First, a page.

Testing shortages are hampering the country’s efforts to get life back to normal. Antibody tests, which reveal whether someone has ever been infected with the coronavirus, are just starting to be rolled out, and most have not been vetted by the Food and Drug Administration.
Mr. Trump said on Wednesday that governors were “chomping at the bit to get going,” but Dr. Birx warned that it was no time for Americans to become complacent about social distancing.
“I will remind the people again: This is a highly contagious virus. Social gatherings, coming together — there is a chance an asymptomatic person can spread it unknowingly,” she said. “Don’t have that dinner party for 20 yet.”
President Moon Jae-in’s governing party in South Korea won a landslide victory in parliamentary elections on Wednesday, as he leveraged his surging popularity over his country’s largely successful battle against the coronavirus to increase his political sway.
With more than 99 percent of the votes counted, Mr. Moon’s left-leaning Democratic Party had won 163 seats in the 300-member National Assembly, according to the National Election Commission. A satellite party the Democrats created for Wednesday’s elections won 17 seats.
Together, the two groups took three-fifths of the seats, giving Mr. Moon the largest majority in three decades.
The main conservative opposition group, the United Future Party, and its own satellite, Future Korea Party, suffered a crushing defeat, winning 103 seats between them. The remaining seats were taken by independents and candidates from smaller parties.
Pandemic or not, South Koreans proved eager to vote in the election, widely seen as a midterm referendum on Mr. Moon, who was elected to a five-year term in 2017. The voter turnout was 66.2 percent, the highest for a parliamentary election in 28 years.
It was the first time in 16 years that left-leaning parties secured a parliamentary majority, as South Koreans expressed their support for Mr. Moon’s government, which has won plaudits for bringing the epidemic under control.
So many men. Men at the bakery, men on bikes, men in parks, men in the grocery aisles.
“It’s weird,” said Adriana Pérez, 40, a nurse in scrubs waiting at the bank, the only woman in sight. “But it’s working.”
Bogotá, Colombia’s capital, joined Panama this week in instituting a gender-based virus-prevention measure designed to limit the number of people in the streets.
On odd-numbered days, men can leave the house to seek out essentials. On even-numbered days, it’s the women’s turn.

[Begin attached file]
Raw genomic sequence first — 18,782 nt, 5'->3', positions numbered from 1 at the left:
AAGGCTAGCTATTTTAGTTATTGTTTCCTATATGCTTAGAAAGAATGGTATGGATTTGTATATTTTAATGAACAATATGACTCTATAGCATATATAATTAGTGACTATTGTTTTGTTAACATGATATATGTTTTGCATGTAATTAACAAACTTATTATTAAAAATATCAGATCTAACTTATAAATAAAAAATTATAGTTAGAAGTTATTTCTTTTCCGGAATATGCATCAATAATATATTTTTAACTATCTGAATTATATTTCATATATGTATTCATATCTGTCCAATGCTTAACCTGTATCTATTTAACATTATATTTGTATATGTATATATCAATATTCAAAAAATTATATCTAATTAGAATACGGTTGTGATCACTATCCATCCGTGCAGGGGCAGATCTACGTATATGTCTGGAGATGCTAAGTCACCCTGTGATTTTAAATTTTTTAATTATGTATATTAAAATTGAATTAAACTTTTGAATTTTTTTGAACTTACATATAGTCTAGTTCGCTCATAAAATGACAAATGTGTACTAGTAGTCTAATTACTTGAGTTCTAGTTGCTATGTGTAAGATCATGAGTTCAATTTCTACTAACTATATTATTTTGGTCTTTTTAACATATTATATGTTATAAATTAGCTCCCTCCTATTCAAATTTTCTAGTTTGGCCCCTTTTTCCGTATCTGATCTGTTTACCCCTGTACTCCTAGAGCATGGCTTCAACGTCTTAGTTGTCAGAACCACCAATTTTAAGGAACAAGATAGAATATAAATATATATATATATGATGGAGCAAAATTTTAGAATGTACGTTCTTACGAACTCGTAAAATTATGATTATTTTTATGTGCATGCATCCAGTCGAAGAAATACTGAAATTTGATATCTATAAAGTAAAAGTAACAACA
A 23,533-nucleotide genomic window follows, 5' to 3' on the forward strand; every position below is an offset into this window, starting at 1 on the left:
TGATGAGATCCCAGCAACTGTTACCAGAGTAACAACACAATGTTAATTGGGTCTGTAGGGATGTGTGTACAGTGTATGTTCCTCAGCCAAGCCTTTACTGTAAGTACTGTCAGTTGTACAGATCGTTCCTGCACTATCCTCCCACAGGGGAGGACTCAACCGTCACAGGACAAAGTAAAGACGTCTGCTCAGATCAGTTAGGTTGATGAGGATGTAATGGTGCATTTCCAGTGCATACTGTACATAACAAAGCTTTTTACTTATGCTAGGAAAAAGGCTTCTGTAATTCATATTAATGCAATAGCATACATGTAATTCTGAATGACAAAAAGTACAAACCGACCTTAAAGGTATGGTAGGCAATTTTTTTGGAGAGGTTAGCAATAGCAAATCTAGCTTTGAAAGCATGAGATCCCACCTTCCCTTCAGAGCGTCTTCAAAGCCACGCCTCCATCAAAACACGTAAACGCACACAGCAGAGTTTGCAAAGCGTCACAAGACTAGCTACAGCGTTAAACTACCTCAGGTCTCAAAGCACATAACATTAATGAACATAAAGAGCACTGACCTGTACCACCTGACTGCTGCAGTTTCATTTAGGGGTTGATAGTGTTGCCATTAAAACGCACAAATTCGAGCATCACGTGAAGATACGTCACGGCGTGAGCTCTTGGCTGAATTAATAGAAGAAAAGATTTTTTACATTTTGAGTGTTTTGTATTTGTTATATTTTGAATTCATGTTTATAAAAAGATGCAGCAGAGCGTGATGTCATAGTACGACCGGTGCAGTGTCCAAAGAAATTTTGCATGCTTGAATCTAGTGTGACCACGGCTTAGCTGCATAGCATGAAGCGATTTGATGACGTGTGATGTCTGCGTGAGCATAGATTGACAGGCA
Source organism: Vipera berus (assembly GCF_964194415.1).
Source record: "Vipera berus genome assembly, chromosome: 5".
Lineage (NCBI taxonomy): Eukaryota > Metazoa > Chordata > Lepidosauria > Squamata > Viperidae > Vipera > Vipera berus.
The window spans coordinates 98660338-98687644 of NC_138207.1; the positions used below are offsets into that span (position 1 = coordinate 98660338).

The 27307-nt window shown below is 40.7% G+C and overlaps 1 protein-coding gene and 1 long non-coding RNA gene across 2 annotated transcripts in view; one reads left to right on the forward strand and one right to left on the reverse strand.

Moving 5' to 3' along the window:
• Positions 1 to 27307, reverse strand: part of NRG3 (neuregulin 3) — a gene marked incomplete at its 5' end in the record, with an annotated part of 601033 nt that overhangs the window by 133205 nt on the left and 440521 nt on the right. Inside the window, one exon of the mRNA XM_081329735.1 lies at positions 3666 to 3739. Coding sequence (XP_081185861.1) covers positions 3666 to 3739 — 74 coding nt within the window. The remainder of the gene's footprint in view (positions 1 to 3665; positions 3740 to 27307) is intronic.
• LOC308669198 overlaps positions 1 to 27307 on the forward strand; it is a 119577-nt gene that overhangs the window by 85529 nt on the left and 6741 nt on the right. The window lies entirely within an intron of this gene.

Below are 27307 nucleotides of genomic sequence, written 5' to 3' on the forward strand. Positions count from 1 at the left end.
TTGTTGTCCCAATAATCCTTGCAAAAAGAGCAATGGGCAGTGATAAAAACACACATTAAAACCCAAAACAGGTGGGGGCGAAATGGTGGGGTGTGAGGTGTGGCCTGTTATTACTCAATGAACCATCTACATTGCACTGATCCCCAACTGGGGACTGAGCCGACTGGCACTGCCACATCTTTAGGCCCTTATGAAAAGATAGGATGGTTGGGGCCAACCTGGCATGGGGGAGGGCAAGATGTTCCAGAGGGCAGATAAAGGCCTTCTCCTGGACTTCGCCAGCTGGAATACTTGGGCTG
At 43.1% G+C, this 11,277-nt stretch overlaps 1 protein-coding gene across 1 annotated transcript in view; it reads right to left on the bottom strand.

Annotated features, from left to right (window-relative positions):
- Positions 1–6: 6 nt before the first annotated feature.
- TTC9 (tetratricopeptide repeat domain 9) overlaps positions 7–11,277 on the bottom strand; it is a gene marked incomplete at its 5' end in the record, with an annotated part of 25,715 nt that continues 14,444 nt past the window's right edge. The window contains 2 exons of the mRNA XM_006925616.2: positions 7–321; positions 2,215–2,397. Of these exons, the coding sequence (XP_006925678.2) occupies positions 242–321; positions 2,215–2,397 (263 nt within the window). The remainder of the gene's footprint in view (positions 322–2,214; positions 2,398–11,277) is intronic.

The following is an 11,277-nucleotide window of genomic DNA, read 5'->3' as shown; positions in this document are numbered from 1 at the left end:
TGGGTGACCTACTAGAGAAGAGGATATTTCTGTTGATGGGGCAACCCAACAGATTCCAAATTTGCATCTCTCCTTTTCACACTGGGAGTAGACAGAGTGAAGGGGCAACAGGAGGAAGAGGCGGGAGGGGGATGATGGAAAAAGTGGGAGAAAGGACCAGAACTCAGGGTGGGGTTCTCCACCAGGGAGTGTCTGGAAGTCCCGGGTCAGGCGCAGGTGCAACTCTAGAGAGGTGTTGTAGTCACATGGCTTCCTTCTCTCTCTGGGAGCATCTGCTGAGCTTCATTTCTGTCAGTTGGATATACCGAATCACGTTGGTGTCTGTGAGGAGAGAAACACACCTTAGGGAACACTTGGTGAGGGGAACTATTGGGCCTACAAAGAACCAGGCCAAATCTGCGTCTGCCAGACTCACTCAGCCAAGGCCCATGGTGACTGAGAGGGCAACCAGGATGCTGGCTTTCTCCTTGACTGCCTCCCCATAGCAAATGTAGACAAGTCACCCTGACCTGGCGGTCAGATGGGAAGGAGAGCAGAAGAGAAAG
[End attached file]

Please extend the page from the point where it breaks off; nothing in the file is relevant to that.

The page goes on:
There are exceptions for people working in critical industries, like food service and health care. Dog walkers of any gender can leave for 20 minutes. But beyond that, anyone caught breaking the rule is subject to a fine of $240, about the minimum monthly salary in Colombia.
Bogotá’s mayor, Claudia López, the first woman and the first openly gay individual to lead the city, has said that transgender people can follow the gender with which they identify. The authorities, the health order says, should respect “diverse gender manifestations.”
During the first two days of the measure, 104 women and 610 men were sanctioned by the police for violating the order, according to Ms. López. Violators must pay half the fine within five days or face a potential day in court.
Peru had enacted a similar measure, but President Martín Vizcarra canceled it following criticism that it would lead to discrimination against transgender people.
The Colombia measure is reminiscent of Bogotá’s best-known traffic policy, which restricts cars by license plate number and is a defining feature of life in the city during normal times.
The city has been under quarantine for nearly a month, which has been particularly difficult on people with jobs in the informal sector, who typically support their families on the work they do that day or that week.
On Wednesday, Yesica Benavides, 24, stood amid the men on a Bogotá sidewalk, trying to sell candy. She had no gloves or face covering, having given her only mask to her 3-year-old, Nicole, who was by her side.
“We go out every day,” she said. The two have been sleeping in a motel, and they pay their rent nightly. “If we don’t go out,” Ms. Benavides said, “we don’t eat.”
Reporting was contributed by Isabella Kwai, Su-hyun Lee, Rod Nordland, Hannah Beech, Nicholas Bogel-Burroughs, Choe Sang-Hun, Andrew E. Kramer, Stephen Castle, Jason Gutierrez and Tariq Panja.